By: Steve Little, Principal, The Disruption Lab
“It’s natural to associate these game-changing gadgets with a massive technical leap forward, but the Walkman is unique in that it was created by actually removing features from an existing product.” (https://www.cnet.com/news/the-surprising-story-of-sonys-first-walkman/)
The Sony Walkman created a market and defined an industry…personal, private, portable listening devices. What’s interesting about this disruptive innovation is that it involved no new technology; in fact, the technology was nearly two decades old. Also interesting is that the Walkman was born out of removing features from an existing product. In this case, less was more. What was the secret for Sony? Sony identified a job consumers wanted done that was not being done well by existing products and services.
While the medium has changed over the years (cassette tape to CD to DVD to electronic storage to streaming), personal devices for media consumption continue to grow in popularity. Where do you consume most of your media today? It’s likely that among the top three devices would be your smart phone. Remember the Apple iPod, predecessor to the iPhone?
The iPod was not the first MP3 player on the market. The iPhone was not the first smartphone. But in both cases, Apple defined the market. I would argue that the iPod was a disruptive innovation. I would argue that the iPhone was a disruptive innovation. But where’s the innovation between 2007 and 2019? It’s interesting to note that the original price when launched of both the iPod and iPhone was $399. The base price of the iPhone Xs today is $999. Has significant innovation gone into the iPhone over the years? Certainly! But I suggest that it has been sustaining not disruptive innovation. The iPhone has gone the way of most products and services. Over time, we add more features and charge more money. Think of any industry, hasn’t this been the typical path for a successful product? Today, headlines are replete with iPhone sales declining, increasing price resistance, and entry of more competitive products. Is the smartphone market ripe for disruption? I say, “yes!”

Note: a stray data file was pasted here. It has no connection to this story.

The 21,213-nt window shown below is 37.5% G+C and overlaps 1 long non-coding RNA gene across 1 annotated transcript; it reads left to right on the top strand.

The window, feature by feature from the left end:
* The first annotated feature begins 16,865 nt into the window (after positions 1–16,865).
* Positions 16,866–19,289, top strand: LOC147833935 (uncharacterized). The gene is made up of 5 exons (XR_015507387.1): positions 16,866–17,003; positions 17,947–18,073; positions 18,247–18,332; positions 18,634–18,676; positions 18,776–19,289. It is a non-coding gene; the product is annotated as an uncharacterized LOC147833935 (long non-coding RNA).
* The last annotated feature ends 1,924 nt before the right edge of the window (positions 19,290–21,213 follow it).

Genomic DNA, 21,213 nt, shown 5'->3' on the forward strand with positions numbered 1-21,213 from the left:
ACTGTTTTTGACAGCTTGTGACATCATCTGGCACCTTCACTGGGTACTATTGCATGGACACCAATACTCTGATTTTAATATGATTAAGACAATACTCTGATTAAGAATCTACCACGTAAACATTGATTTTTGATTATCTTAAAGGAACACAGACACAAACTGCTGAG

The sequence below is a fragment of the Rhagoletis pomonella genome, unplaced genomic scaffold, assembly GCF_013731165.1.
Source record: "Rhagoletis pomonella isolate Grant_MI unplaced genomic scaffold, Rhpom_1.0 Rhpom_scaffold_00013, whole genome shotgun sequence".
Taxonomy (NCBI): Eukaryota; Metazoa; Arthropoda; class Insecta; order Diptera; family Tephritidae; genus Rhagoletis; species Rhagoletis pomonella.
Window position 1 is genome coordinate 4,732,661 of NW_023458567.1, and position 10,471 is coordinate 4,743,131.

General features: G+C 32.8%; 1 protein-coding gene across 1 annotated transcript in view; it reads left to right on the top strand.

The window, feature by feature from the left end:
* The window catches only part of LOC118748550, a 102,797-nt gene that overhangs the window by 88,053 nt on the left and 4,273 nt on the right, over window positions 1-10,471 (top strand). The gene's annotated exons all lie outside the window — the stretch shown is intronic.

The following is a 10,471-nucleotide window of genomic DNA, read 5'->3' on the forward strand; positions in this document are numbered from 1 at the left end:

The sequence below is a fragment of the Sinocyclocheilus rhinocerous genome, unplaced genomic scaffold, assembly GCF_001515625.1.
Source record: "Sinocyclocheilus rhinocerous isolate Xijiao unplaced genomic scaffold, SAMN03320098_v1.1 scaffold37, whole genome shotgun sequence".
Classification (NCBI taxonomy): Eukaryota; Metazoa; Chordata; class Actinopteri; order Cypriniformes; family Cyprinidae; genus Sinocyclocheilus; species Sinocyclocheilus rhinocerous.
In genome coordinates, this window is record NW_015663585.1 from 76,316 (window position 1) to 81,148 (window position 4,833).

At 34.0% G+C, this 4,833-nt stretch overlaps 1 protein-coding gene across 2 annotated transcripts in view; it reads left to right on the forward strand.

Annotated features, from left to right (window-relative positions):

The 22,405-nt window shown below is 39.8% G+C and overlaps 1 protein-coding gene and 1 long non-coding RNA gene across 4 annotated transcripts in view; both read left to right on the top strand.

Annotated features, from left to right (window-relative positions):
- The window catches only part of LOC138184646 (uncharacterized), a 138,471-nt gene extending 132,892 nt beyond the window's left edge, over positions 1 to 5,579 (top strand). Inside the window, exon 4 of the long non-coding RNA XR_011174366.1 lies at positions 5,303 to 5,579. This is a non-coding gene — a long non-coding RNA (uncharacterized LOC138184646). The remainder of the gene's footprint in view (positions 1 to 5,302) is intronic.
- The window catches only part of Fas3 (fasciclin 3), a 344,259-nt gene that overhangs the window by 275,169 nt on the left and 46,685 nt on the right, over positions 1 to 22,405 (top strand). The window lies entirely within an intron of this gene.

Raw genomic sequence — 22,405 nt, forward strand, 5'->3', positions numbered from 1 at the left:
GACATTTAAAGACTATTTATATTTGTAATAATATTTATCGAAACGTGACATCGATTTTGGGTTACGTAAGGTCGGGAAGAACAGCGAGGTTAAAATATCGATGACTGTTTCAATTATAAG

Someone is going to discover the job to be done that is currently not being done well by smartphones today. In that discovery, if they develop a solution that is simpler, more accessible, and more affordable, they are likely to disrupt the industry. Perhaps that solution will demonstrate that “less is more.”
What about your industry? Are there jobs to be done that current products and services are not doing well? Discover that, and you’re one step closer to inventing the future.
Steve is a Principal of The Disruption Lab. Prior to joining The Disruption Lab, Steve served as the Principal Consultant for the Strategic Solutions Group at InfoWorks, a regional business and technology consulting firm based in Nashville, TN. While his consulting engagements at InfoWorks spanned several industries, the majority of his work was in healthcare.
Much of Steve’s career has been in executive leadership roles at Ingram Content Group (formerly Ingram Book Group). Over his 15 years with Ingram, Steve was part of a high performance executive team that drove significant growth in revenue and profits through innovative customer partnerships and services. Steve’s leadership was characterized by adeptly leveraging technology and building responsive organizations through organizational design and development. Steve’s business experience ranges from technical responsibilities such as operations research, business analysis, and systems development to senior management responsibilities as CEO, Chairman, and board director.
You can connect with or ask Steve a question through The Disruption Lab community at https://thedisruptionlab.community/.